Certain Torah portions stand out as a timeless call for our people. Acharei Mot falls into this category of essential themes on which to reflect. After the death of his sons Nadav and Avihu, Aaron struggles deeply, striving to cope. He initially does so in silence, steadfastly present but unable to find the words to speak. Over time, we get to know Aaron and gain an appreciation for his cautious use of words. Sometimes it seems there really is nothing appropriate to say. In these instances, we too...Read More
A prayer on behalf of the people of Sri Lanka following the Easter Sunday coordinated attack on three churches and three five-star hotels that killed and injured hundreds.
How can it be, That day of prayer, A day of reverence and love, A day of worship and communion, At the hand of killers, Can become a day of blood?
How can it be, That a day heralding the message Of peace on earth And forgiveness for all, At the hand of murderers, Can become a day of wailing in the streets?
Author of life, Man has turned vicious and cruel, Cutting down innocents in Sri Lanka With...Read More
One afternoon last January, I took a walk alone so that I could spend time with the elephants. I was in midst of my week-long volunteer adventure at Elephant Nature Park, a nature reserve outside of Chiang Mai, Thailand, that spans more than 300 acres and houses rescued Asian elephants.
Asian elephants are frequently used in the tourist industry, illegal logging, and in street begging. In order to get them to safely interact with humans, elephants are snatched from their mothers in infancy and subjected to an unnatural and abusive...Read More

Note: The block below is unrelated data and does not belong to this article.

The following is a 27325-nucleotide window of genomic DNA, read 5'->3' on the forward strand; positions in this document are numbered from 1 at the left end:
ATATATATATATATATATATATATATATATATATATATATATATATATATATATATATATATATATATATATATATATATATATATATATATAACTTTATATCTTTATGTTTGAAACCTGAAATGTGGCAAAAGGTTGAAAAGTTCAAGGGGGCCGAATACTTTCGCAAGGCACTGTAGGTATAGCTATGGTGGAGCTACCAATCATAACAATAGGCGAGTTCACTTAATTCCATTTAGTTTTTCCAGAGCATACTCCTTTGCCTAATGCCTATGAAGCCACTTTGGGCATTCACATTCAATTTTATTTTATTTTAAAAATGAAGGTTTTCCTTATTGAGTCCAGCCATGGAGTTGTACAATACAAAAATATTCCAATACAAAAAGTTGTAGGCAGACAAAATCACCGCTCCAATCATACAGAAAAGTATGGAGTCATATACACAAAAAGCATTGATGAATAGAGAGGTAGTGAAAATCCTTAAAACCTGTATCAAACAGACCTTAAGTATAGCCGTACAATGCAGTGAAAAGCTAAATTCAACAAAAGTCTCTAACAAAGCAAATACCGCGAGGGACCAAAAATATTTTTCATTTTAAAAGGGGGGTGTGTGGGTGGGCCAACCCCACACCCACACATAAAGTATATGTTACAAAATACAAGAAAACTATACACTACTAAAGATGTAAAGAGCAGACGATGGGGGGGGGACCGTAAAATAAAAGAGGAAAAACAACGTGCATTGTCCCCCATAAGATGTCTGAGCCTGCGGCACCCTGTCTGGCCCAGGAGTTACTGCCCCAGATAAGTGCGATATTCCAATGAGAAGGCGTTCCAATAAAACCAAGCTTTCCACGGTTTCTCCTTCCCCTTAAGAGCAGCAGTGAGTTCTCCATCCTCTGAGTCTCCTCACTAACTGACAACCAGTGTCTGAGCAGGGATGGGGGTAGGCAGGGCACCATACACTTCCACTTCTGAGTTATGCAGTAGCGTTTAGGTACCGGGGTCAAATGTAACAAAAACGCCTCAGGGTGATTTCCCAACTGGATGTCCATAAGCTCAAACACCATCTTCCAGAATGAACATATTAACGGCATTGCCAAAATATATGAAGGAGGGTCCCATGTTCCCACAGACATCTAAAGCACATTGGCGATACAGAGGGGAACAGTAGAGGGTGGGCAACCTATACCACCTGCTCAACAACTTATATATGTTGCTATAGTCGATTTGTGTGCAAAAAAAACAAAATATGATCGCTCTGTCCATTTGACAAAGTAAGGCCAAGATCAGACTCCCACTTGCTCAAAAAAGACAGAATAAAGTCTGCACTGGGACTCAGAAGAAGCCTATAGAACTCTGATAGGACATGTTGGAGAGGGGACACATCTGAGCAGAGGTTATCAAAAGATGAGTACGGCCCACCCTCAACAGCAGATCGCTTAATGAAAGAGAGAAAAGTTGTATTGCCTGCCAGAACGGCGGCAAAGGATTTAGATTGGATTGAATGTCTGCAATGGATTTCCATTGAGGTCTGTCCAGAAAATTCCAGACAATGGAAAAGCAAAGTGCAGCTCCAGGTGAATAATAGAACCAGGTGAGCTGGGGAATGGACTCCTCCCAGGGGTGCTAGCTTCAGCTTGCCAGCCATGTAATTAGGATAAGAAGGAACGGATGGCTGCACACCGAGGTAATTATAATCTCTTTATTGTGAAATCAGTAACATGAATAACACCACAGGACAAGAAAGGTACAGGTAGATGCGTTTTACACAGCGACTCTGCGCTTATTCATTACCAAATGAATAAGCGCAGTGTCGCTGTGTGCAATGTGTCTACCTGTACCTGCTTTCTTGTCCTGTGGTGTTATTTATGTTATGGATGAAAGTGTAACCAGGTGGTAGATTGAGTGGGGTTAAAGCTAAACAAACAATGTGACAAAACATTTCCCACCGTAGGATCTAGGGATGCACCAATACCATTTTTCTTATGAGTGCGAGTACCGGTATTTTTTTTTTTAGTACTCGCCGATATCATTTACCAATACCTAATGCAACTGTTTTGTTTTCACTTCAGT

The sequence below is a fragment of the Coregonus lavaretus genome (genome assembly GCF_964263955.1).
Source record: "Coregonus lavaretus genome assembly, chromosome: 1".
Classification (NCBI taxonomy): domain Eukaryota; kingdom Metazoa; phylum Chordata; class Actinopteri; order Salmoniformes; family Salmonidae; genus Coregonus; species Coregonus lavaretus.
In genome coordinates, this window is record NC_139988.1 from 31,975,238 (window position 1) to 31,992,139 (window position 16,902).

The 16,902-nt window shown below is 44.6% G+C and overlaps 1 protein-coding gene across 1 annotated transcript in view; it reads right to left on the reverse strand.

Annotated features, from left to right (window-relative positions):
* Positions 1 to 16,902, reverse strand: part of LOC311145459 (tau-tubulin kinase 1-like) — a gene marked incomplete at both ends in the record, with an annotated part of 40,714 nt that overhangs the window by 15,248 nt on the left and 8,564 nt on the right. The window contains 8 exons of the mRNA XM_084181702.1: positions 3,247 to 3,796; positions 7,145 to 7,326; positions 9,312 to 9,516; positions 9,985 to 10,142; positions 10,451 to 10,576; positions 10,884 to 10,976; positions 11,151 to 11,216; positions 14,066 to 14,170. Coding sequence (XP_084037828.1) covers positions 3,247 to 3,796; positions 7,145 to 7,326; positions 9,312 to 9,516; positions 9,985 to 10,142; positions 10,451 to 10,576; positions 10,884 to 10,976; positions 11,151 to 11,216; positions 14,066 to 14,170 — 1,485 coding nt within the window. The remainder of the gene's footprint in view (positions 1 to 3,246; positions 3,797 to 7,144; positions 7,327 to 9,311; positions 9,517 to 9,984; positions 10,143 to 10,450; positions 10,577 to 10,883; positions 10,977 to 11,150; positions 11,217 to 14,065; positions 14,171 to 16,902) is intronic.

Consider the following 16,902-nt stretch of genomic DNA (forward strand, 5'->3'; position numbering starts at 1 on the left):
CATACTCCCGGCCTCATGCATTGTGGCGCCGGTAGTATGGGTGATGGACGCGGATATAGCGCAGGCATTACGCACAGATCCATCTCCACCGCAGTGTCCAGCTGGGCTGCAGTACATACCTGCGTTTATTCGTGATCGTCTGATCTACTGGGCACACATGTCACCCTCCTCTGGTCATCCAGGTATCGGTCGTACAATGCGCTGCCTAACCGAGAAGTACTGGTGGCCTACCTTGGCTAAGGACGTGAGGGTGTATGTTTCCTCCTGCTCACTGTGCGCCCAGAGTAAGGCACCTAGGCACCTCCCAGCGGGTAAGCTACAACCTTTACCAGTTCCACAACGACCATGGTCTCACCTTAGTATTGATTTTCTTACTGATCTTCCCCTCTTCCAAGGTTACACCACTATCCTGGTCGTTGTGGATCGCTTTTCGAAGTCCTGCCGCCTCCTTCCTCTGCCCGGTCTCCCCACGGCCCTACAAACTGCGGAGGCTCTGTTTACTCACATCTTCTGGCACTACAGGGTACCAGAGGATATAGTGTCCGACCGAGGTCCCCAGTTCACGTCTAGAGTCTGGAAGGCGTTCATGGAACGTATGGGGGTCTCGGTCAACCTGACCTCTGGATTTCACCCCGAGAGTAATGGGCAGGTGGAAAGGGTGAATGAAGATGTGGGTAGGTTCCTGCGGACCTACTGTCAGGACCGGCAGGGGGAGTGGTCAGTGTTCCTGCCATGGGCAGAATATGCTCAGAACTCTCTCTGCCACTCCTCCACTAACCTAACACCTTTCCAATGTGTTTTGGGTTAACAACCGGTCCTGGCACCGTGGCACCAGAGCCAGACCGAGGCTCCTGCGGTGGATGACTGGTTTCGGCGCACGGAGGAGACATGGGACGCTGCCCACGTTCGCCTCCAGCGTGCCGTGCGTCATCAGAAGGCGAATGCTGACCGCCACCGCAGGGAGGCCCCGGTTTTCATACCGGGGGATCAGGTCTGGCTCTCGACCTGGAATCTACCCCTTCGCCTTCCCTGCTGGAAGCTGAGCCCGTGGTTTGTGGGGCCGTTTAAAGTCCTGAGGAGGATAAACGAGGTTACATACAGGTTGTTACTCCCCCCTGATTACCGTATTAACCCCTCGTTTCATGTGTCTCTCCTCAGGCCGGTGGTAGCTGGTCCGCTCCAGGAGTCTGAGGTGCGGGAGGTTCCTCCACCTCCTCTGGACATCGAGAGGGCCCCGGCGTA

When we gather on April 19 and 20 to mark the first two nights of Passover, we will pray. And we will ask aloud: What makes this year’s seders different from all others?
These two nights will mark the first seders since two African-American individuals were killed at a grocery store parking lot simply because of their race; their murderer wanted to shoot up a church.
What makes these seders different from last year’s?
These two seders will be the first since 11 people were killed in a Pittsburgh synagogue simply because they were Jewish.
What makes this year...Read More
The word Shoah is Hebrew for “catastrophe” or “utter destruction." It is fitting, then, that Holocaust Remembrance Day* is known as Yom HaShoah, a day first commemorated in 1949 and officially made Israeli state policy by 1951. It is observed annually on the 27th day of the Hebrew month of Nisan, the anniversary of the start of the Warsaw Ghetto Uprising – which means that this year, we’ll observe it from May 1-2. Commemorations begin at sundown.
In Israel, a state ceremony is held in Warsaw Ghetto Square at...Read More